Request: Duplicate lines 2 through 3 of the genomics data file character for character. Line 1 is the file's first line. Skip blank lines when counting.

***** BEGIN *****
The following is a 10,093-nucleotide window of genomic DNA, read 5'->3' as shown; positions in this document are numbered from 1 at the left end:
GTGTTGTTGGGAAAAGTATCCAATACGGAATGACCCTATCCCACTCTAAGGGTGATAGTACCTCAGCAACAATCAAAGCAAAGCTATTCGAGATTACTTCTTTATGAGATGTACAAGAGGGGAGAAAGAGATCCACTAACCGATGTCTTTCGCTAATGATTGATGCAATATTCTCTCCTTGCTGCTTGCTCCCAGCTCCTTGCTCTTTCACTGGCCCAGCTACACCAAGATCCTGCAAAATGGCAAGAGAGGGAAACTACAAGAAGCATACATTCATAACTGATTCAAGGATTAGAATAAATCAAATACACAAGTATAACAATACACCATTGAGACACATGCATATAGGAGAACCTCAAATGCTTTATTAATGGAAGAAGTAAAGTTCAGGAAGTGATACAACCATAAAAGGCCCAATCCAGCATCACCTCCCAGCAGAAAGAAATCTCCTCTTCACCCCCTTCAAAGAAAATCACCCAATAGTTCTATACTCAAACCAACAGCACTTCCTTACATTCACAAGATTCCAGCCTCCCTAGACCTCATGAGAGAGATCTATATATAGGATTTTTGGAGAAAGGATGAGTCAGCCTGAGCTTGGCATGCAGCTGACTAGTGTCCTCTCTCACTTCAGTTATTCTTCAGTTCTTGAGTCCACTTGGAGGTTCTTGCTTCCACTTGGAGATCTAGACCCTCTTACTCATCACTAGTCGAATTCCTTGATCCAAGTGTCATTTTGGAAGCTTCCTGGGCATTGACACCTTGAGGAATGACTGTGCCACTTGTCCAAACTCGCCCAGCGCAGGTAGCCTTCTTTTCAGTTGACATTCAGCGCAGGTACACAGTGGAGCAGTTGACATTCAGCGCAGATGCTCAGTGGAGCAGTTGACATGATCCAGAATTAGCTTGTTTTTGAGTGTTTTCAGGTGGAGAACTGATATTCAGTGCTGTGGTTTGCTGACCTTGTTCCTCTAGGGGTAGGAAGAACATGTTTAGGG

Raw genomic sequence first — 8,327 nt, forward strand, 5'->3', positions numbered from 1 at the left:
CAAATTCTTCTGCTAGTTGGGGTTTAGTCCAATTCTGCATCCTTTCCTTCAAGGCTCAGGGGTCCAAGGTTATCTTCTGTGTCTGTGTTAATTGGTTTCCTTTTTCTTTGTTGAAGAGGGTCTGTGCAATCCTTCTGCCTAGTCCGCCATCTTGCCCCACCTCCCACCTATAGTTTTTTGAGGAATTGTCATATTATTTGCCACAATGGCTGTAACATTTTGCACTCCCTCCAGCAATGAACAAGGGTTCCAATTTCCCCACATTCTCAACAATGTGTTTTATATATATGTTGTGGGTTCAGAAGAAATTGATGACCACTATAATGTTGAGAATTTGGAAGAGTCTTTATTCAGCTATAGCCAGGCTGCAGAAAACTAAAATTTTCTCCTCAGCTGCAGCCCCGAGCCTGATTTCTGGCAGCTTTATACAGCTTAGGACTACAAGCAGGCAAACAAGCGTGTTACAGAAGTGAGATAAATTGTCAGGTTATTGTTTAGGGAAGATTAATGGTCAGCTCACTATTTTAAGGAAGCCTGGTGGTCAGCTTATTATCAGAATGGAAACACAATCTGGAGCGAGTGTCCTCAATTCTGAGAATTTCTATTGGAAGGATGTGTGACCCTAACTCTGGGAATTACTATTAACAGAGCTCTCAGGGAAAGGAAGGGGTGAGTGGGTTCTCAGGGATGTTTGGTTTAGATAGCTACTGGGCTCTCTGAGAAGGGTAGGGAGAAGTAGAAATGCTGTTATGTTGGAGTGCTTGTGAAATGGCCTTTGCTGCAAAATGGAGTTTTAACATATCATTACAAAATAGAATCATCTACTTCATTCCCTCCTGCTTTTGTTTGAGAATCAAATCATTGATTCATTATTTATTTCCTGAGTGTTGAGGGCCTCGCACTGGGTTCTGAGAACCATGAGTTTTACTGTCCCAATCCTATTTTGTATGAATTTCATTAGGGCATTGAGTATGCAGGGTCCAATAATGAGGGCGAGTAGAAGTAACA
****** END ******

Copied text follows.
GTGTTGTTGGGAAAAGTATCCAATACGGAATGACCCTATCCCACTCTAAGGGTGATAGTACCTCAGCAACAATCAAAGCAAAGCTATTCGAGATTACTTCTTTATGAGATGTACAAGAGGGGAGAAAGAGATCCACTAACCGATGTCTTTCGCTAATGATTGATGCAATATTCTCTCCTTGCTGCTTGCTCCCAGCTCCTTGCTCTTTCACTGGCCCAGCTACACCAAGATCCTGCAAAATGGCAAGAGAGGGAAACTACAAGAAGCATACATTCATAACTGATTCAAGGATTAGAATAAATCAAATACACAAGTATAACAATACACCATTGAGACACATGCATATAGGAGAACCTCAAATGCTTTATTAATGGAAGAAGTAAAGTTCAGGAAGTGATACAACCATAAAAGGCCCAATCCAGCATCACCTCCCAGCAGAAAGAAATCTCCTCTTCACCCCCTTCAAAGAAAATCACCCAATAGTTCTATACTCAAACCAACAGCACTTCCTTACATTCACAAGATTCCAGCCTCCCTAGACCTCATGAGAGAGATCTATATATAGGATTTTTGGAGAAAGGATGAGTCAGCCTGAGCTTGGCATGCAGCTGACTAGTGTCCTCTCTCACTTCAGTTATTCTTCAGTTCTTGAGTCCACTTGGAGGTTCTTGCTTCCACTTGGAGATCTAGACCCTCTTACTCATCACTAGTCGAATTCCTTGATCCAAGTGTCATTTTGGAAGCTTCCTGGGCATTGACACCTTGAGGAATGACTGTGCCACTTGTCCAAACTCGCCCAGCGCAGGTAGCCTTCTTTTCAGTTGACATTCAGCGCAGGTACACAGTGGAGCAGTTGACATTCAGCGCAGATGCTCAGTGGAGCAGTTGACATGATCCAGAATTAGCTTGTTTTTGAGTGTTTTCAGGTGGAGAACTGATATTCAGTGCTGTGGTTTGCTGACCTTGTTCCTCTAGGGGTAGGAAGAACATGTTTAGGG

Raw genomic sequence first — 8,327 nt, forward strand, 5'->3', positions numbered from 1 at the left: